Paper made from 100% cotton can however be out of reach to many and therefore many manufacturers create watercolor paper from wood pulp, the same material that makes up most other types of paper. For paper made from wood pulp to become absorbent, they are treated with additives and coatings to mimic paper made from cotton.

While price is a consideration when buying this type of paper, it is worth noting that paper made from wood pulp can be inconsistent across brands and sometimes even within the same pack. The coating can be uneven to the point that, just like a waxed surface, it creates resistance to the paint. Over time, the additives and coatings can disintegrate to the point that the paper that would once be great with watercolors end up turning into normal paper creating blotches and patches in the painting.

To counteract this, many manufacturers of watercolor paper have started creating "a happy medium" - paper made from a mix of wood pulp and cotton.


To decide which of the three types is best for you, let's look at the questions we started with:

Do you like using a lot of water in your painting, for example creating landscapes or heavy backgrounds? 
You can choose between a Cold Press Watercolor paper and Rough Watercolor Paper. Paper composed of 100% cotton and weighing a minimum of 140 lb / 300 gsm will be the best choice. However, with the rough paper, you may not be able to add details to your painting, if that's your style, whereas cold press will still allow for some details to be added.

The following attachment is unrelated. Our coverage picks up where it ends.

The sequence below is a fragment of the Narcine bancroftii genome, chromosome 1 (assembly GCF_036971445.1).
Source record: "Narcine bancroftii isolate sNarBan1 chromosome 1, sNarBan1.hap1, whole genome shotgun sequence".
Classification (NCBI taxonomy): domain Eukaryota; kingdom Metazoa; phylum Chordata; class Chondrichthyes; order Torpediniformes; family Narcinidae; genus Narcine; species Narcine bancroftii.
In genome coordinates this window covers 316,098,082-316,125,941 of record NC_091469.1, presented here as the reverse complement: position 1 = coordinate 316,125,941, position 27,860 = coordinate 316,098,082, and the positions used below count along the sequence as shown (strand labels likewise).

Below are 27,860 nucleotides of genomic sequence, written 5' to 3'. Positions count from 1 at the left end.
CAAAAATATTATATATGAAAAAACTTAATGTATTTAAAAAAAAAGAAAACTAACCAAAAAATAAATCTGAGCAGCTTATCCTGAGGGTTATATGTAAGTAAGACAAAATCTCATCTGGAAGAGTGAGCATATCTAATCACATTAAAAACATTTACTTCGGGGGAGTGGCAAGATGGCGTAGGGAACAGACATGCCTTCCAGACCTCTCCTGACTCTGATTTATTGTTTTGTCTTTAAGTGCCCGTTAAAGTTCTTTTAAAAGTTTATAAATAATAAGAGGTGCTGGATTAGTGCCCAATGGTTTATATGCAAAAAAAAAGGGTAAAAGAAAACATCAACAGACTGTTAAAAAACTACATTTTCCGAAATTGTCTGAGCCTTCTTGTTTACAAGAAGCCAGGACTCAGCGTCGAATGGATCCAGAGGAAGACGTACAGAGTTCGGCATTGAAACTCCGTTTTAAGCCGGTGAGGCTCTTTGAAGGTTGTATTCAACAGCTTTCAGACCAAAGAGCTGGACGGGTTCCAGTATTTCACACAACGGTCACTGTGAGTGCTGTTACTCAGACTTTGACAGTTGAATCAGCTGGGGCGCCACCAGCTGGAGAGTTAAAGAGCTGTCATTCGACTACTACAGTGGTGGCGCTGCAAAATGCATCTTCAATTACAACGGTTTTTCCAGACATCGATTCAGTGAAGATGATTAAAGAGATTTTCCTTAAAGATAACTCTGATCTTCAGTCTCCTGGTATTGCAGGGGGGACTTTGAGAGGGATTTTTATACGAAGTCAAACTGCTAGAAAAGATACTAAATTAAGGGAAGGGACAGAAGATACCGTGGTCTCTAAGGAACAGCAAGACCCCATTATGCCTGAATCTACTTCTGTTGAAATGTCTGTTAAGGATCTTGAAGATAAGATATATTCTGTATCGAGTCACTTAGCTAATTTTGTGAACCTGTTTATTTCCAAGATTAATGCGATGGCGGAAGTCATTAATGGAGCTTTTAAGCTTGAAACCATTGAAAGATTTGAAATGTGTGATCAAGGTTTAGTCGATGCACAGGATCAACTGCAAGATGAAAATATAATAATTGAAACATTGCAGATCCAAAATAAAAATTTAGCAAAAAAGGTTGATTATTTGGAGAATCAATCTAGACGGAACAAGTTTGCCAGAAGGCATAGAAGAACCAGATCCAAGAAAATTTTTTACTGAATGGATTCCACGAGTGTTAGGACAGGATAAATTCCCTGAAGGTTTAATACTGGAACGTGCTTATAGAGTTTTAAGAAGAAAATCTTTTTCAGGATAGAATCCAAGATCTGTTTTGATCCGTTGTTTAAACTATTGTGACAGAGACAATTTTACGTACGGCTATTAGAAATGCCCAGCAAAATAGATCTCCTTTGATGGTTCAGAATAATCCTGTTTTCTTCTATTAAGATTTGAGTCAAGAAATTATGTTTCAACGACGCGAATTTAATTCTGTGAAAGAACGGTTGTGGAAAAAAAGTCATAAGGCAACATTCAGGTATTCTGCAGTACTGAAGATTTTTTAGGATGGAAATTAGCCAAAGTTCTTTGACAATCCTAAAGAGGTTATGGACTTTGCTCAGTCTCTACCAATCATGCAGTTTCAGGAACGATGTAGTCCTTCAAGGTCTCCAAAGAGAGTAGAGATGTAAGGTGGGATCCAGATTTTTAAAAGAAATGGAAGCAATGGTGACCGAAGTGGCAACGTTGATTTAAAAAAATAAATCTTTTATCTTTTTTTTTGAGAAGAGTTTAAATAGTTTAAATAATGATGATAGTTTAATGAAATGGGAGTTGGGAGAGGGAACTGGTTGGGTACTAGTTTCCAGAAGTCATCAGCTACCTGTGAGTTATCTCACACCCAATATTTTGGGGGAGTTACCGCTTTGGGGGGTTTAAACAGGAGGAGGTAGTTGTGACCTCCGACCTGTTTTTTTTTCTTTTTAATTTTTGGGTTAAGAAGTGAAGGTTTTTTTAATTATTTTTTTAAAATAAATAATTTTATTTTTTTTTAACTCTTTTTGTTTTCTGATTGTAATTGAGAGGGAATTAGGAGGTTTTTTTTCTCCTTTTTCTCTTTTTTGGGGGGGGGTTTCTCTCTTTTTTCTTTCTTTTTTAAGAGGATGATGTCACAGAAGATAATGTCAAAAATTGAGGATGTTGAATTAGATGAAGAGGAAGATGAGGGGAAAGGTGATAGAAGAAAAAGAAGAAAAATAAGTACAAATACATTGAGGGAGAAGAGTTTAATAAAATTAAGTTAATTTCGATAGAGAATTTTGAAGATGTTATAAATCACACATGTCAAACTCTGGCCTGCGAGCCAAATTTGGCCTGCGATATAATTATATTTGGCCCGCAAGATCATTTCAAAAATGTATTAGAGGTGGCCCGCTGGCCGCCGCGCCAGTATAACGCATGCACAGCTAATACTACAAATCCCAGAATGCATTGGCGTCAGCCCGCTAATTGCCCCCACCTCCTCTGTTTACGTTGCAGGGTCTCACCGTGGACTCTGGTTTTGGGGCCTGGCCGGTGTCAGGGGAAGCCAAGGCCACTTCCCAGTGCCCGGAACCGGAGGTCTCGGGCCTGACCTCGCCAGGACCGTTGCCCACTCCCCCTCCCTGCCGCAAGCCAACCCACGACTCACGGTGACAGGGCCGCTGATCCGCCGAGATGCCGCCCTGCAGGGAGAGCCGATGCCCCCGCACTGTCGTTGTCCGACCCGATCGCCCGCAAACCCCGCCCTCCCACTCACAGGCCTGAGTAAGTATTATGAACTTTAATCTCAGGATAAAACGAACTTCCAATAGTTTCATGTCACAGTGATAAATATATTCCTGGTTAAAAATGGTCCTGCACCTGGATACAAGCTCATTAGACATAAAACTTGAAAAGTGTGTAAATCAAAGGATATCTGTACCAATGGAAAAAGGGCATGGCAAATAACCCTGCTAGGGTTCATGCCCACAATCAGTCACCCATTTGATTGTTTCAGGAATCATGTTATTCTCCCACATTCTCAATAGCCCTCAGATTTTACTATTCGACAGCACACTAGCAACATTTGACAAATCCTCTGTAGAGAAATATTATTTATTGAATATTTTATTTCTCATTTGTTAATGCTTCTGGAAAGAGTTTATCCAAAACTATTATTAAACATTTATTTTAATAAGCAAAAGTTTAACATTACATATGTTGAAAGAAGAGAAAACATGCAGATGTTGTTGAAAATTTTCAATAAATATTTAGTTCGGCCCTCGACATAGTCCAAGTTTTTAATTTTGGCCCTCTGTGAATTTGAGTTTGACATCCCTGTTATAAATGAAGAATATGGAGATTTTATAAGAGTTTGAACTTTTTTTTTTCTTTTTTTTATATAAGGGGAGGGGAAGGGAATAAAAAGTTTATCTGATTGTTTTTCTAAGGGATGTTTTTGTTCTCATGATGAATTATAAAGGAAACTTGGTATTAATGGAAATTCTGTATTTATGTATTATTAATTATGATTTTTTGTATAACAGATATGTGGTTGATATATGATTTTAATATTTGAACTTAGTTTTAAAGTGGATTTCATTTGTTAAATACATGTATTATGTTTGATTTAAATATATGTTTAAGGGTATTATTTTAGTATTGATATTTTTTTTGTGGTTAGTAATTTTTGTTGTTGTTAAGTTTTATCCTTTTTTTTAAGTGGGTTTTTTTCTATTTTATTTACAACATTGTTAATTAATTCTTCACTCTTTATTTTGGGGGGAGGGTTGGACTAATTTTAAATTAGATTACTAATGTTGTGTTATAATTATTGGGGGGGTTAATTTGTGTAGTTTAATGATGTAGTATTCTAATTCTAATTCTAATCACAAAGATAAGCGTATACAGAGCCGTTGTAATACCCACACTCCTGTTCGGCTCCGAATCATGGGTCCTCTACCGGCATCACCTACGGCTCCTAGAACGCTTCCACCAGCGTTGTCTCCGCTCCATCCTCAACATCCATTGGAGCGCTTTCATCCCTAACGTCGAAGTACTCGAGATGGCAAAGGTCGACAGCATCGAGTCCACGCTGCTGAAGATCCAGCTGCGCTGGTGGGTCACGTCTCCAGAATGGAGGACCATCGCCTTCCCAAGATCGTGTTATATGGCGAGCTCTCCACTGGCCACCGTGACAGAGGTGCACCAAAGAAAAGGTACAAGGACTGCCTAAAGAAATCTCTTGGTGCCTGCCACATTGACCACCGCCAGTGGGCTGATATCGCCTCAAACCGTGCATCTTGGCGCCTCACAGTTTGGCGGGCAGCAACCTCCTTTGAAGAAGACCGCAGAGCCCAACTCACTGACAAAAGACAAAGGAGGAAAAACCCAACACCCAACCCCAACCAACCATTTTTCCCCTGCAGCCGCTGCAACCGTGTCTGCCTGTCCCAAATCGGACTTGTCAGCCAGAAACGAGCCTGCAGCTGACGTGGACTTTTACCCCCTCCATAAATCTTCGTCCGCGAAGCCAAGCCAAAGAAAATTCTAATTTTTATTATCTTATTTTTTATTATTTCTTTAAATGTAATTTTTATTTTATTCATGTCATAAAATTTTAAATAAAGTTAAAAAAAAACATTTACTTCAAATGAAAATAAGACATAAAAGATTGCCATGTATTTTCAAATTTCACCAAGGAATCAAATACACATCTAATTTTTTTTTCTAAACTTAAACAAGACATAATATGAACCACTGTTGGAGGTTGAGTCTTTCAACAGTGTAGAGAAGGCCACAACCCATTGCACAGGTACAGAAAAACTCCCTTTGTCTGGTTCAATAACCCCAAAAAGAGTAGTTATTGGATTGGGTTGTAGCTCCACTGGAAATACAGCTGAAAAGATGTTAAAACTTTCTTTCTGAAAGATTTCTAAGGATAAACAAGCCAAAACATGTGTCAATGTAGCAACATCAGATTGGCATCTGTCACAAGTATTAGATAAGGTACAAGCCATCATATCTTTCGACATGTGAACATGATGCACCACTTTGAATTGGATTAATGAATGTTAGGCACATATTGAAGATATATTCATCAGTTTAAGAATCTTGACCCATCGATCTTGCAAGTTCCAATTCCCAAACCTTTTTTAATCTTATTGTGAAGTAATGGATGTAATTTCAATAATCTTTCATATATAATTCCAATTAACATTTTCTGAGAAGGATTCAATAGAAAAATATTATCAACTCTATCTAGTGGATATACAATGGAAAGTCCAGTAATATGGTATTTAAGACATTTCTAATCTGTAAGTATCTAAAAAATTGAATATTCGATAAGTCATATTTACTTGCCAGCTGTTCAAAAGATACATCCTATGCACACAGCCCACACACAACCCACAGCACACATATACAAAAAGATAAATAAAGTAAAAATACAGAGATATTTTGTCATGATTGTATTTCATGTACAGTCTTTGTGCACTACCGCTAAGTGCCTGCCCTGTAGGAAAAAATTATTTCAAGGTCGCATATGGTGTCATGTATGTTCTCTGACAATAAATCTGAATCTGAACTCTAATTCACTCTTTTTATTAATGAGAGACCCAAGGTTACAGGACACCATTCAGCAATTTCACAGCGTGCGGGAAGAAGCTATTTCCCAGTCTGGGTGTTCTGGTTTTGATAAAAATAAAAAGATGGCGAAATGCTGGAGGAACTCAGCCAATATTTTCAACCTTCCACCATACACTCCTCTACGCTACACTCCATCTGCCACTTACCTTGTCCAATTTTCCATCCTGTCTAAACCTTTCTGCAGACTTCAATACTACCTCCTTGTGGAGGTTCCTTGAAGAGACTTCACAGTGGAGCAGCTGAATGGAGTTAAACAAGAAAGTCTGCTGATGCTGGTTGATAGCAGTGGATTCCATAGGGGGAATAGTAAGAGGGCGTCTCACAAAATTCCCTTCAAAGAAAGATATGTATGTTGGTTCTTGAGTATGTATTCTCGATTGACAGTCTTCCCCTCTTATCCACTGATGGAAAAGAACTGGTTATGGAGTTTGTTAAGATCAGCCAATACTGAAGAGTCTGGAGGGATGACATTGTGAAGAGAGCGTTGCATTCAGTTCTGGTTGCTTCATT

Do you use less water and focus more on details?

Hot Press Watercolor Paper in 90 lb / 180 gsm and thicker may be for you specially if your only focus is details that you want to scan to produce prints or generate on demand printing and products. While Cold Watercolor Press paper can be used for some amount detailing, the texture comes through with scanning and can be difficult to take out.
What is your personal preference?

When you start painting, you may find that you enjoy the grip of textured paper over smooth paper or vice versa. This alone will indicate your preference for the type of paper you prefer painting on.

Will you be selling your painting?

If you are asked to do a commission, or want to monetize your painting, then watercolor paper composed of 100% is what you will need to use.

The most important thing to remember, however, is that the better the quality of materials, the better the painting will look, and the more confident the painter will feel. There are many high quality materials and papers made specifically for students that are more accessible than artist quality materials. For example, student quality paper, usually made from wood pulp or a mix of wood pulp and cotton are perfectly acceptable when just starting out, before venturing out and getting pricier cotton paper.


The most important factor that beginners often neglect to understand is that the better the quality of materials, the better the painting will look, and the more confident the painter will feel. 

If your goal is develop skills that you can be proud of and confident to share, then always invest in the best quality you can afford.

Don't Get Overwhelmed